On becoming a “documentarian”

10 Dec

So how does one become a “documentarian” anyway?  Well, like most things, there’s a bit of nature, a bit of nurture, and in my case, some great parents!

My mom had a pretty cool gig in the fifties, she was the secretary to the head of the Technicolor department at Kodak.  While secretaries didn’t make the biggest paychecks back then, there were some perks.  One was that the company gave her a nice Kodak 35mm camera.  They’d also give her & the other staffers free rolls of new test emulsions (ektachrome & others) to “shoot over the weekend” so they could evaluate their pictures on Monday.  Free film & processing, what a deal!   As a result, we have a lot of cool family photos.  Thanks Kodak.  My mom gave me the Kodak at the Grand Canyon in 1977 and when I got the photos back, I was in awe.  The consummate mother, she had one shot enlarged and framed & hung it in the family room, I was “published.”  Thanks mom.

The earliest memories of loving music I have are some Aaron Copland records that my father enjoyed playing really loud (after a long day at work at the Ventura County Mental Health Department.)  I believe I was about 2 years old at the time & I decided that loud orchestral music was pretty darn cool!  Dad was a bit of a Hi Fi stereo nut (a common 50s & 60s pursuit for many) and had a fairly nice hi-fi ‘rig’.  A Fischer tube tuner, his home assembled Dynakit amplifier, and the loud JBL 12″ speakers with the metal bullet tweeters.  Wondering what a bullet tweeter looks like?  Well here you go:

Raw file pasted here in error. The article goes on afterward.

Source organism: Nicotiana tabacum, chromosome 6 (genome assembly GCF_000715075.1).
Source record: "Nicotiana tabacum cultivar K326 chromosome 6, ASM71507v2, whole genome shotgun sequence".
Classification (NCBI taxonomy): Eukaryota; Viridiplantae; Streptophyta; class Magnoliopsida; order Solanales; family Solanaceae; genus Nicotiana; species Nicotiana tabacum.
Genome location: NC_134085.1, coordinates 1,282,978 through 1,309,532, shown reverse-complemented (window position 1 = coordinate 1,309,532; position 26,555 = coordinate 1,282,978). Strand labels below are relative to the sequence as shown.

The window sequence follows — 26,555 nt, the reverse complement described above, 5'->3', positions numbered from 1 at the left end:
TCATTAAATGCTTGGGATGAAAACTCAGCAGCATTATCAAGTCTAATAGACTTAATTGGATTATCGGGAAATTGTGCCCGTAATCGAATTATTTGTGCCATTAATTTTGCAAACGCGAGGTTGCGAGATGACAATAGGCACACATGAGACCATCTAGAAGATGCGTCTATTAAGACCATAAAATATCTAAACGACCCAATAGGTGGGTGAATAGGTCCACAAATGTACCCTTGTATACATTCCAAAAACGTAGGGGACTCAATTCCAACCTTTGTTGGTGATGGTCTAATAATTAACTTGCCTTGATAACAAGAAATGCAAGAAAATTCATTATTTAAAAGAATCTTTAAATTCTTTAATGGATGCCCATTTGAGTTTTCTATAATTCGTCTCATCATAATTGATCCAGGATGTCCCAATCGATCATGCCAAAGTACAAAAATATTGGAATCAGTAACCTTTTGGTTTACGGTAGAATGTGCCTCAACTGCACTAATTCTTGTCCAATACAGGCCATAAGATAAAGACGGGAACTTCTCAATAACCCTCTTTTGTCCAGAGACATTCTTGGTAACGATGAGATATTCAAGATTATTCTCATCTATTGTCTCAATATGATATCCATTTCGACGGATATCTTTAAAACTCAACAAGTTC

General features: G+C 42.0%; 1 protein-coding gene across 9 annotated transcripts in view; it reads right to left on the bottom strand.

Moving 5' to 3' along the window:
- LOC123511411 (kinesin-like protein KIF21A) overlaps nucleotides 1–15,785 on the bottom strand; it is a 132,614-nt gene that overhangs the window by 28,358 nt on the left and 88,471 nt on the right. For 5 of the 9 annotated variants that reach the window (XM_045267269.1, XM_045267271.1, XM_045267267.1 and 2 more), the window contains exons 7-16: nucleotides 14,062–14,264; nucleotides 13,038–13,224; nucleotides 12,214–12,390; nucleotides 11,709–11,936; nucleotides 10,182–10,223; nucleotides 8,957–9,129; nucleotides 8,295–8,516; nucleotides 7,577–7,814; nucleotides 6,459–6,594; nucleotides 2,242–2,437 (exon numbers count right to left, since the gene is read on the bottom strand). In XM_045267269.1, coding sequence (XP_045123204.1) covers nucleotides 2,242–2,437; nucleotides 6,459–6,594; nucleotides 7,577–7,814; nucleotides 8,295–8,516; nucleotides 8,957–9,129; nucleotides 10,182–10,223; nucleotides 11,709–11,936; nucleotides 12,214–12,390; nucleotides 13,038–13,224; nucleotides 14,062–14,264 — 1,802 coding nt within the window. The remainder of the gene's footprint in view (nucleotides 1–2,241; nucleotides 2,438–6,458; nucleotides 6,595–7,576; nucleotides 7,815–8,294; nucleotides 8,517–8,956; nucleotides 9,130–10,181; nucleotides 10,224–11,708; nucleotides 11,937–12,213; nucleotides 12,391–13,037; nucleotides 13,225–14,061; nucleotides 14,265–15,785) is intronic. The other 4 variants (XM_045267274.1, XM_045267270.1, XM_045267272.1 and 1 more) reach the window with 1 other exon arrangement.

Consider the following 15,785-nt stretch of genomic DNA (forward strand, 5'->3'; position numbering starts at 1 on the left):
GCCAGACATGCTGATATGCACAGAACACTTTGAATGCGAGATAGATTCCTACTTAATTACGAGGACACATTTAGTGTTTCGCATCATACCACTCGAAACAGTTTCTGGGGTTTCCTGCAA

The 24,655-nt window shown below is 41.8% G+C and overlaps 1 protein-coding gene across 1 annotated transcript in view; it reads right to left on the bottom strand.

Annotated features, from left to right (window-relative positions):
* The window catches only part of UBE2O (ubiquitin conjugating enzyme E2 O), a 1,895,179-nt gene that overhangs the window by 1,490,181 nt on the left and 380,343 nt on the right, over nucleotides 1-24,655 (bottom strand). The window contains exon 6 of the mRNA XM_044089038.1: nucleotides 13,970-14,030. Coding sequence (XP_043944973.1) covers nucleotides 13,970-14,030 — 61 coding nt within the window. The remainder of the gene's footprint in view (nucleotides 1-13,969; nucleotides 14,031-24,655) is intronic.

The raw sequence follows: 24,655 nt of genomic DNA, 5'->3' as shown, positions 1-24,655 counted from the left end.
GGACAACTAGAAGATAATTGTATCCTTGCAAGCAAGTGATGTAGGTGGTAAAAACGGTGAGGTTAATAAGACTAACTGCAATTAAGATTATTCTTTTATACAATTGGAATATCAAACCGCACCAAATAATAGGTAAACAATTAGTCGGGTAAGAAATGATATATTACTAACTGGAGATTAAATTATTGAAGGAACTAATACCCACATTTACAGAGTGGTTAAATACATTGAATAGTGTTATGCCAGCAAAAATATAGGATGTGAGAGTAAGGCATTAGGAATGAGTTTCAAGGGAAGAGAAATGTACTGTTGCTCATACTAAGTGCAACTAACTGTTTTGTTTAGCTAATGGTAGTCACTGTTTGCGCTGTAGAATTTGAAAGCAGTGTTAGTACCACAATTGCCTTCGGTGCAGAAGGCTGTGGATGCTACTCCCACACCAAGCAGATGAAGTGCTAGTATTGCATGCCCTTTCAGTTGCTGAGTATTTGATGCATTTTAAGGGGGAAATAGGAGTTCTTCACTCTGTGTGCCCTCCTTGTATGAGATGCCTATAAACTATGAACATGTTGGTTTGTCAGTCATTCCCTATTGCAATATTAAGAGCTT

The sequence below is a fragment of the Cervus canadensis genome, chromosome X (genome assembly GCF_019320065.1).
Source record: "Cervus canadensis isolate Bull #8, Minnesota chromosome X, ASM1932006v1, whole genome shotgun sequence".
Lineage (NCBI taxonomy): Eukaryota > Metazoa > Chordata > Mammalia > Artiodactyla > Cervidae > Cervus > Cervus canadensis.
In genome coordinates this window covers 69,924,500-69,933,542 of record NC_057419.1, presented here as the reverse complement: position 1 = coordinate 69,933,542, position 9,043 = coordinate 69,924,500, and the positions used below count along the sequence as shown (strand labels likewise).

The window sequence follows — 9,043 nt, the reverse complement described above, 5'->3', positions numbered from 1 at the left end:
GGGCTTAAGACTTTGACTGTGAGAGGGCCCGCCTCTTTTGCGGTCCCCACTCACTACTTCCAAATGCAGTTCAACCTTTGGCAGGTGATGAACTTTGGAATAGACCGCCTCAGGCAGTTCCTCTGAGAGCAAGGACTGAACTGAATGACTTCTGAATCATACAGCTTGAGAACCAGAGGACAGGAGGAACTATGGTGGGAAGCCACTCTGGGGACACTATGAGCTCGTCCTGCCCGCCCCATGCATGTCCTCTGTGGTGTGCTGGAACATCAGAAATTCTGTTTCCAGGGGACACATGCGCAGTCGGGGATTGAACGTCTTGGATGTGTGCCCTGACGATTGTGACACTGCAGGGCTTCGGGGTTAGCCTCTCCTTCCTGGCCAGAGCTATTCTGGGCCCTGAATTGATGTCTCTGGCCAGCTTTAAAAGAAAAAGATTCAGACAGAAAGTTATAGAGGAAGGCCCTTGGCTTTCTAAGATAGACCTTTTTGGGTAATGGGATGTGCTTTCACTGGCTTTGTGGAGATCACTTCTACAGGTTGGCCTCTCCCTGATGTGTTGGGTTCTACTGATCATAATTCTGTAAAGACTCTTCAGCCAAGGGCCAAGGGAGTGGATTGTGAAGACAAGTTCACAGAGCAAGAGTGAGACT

Dad was always playing one cool record or another throughout my formative years and as a result, I fell in love with music, all types.

The final piece of the documentarian came into place at a friend’s basement, the Schwarz residence.  Their father, John “Little Man” Schwarz was a WWII vet, musician and director of the Maumee Ohio High School choir.

In the summer of 1977 we found the reel-to-reel tape machine he used to record their performances in a corner of the basement.  We learned that it had an awesome capability, sound on sound.  Basically this allows you in real time to layer parts over one another to create a massive soup of sounds, all playing at the same time.  We spent many an afternoon playing with the recorder, making ridiculous explosion collages, like we were the foley artists scoring The Bridge Over River Kwai (1957).  We were recording whatever we could find that might make an interesting sound.  This recording stuff was fun, I was hooked for life.

The groundwork was laid, all before the age of 11.

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